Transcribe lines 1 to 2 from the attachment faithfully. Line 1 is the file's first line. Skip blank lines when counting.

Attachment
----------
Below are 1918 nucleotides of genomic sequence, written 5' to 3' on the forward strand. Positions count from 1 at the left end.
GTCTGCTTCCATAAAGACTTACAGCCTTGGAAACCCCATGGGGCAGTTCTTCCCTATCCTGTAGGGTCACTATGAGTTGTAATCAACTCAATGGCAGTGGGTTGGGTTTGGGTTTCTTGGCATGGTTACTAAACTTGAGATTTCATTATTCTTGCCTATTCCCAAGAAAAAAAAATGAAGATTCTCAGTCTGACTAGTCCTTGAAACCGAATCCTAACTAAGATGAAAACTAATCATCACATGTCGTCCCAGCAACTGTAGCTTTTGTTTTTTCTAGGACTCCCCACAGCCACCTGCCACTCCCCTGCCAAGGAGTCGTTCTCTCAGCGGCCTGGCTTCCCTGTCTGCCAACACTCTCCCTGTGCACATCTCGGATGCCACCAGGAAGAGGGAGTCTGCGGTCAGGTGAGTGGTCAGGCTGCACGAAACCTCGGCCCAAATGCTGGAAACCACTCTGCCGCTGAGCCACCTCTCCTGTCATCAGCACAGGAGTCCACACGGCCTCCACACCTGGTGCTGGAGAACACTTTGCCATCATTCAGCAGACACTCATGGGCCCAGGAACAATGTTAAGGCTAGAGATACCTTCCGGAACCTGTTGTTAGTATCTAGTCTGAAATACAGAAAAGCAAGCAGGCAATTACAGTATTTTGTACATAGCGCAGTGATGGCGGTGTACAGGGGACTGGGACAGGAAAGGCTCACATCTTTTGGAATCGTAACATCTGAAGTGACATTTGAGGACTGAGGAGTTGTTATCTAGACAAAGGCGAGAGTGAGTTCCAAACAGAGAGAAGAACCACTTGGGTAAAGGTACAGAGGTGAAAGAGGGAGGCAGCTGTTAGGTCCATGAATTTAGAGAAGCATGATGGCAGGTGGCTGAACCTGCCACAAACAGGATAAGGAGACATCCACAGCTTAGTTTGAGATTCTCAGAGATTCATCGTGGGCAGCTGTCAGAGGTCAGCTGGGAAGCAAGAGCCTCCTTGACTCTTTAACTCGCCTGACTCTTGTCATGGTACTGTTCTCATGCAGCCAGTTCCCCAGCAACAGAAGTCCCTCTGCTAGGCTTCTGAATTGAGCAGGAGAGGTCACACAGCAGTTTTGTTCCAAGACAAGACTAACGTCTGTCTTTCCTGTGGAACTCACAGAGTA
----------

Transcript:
Below are 1918 nucleotides of genomic sequence, written 5' to 3' on the forward strand. Positions count from 1 at the left end.
GTCTGCTTCCATAAAGACTTACAGCCTTGGAAACCCCATGGGGCAGTTCTTCCCTATCCTGTAGGGTCACTATGAGTTGTAATCAACTCAATGGCAGTGGGTTGGGTTTGGGTTTCTTGGCATGGTTACTAAACTTGAGATTTCATTATTCTTGCCTATTCCCAAGAAAAAAAAATGAAGATTCTCAGTCTGACTAGTCCTTGAAACCGAATCCTAACTAAGATGAAAACTAATCATCACATGTCGTCCCAGCAACTGTAGCTTTTGTTTTTTCTAGGACTCCCCACAGCCACCTGCCACTCCCCTGCCAAGGAGTCGTTCTCTCAGCGGCCTGGCTTCCCTGTCTGCCAACACTCTCCCTGTGCACATCTCGGATGCCACCAGGAAGAGGGAGTCTGCGGTCAGGTGAGTGGTCAGGCTGCACGAAACCTCGGCCCAAATGCTGGAAACCACTCTGCCGCTGAGCCACCTCTCCTGTCATCAGCACAGGAGTCCACACGGCCTCCACACCTGGTGCTGGAGAACACTTTGCCATCATTCAGCAGACACTCATGGGCCCAGGAACAATGTTAAGGCTAGAGATACCTTCCGGAACCTGTTGTTAGTATCTAGTCTGAAATACAGAAAAGCAAGCAGGCAATTACAGTATTTTGTACATAGCGCAGTGATGGCGGTGTACAGGGGACTGGGACAGGAAAGGCTCACATCTTTTGGAATCGTAACATCTGAAGTGACATTTGAGGACTGAGGAGTTGTTATCTAGACAAAGGCGAGAGTGAGTTCCAAACAGAGAGAAGAACCACTTGGGTAAAGGTACAGAGGTGAAAGAGGGAGGCAGCTGTTAGGTCCATGAATTTAGAGAAGCATGATGGCAGGTGGCTGAACCTGCCACAAACAGGATAAGGAGACATCCACAGCTTAGTTTGAGATTCTCAGAGATTCATCGTGGGCAGCTGTCAGAGGTCAGCTGGGAAGCAAGAGCCTCCTTGACTCTTTAACTCGCCTGACTCTTGTCATGGTACTGTTCTCATGCAGCCAGTTCCCCAGCAACAGAAGTCCCTCTGCTAGGCTTCTGAATTGAGCAGGAGAGGTCACACAGCAGTTTTGTTCCAAGACAAGACTAACGTCTGTCTTTCCTGTGGAACTCACAGAGTA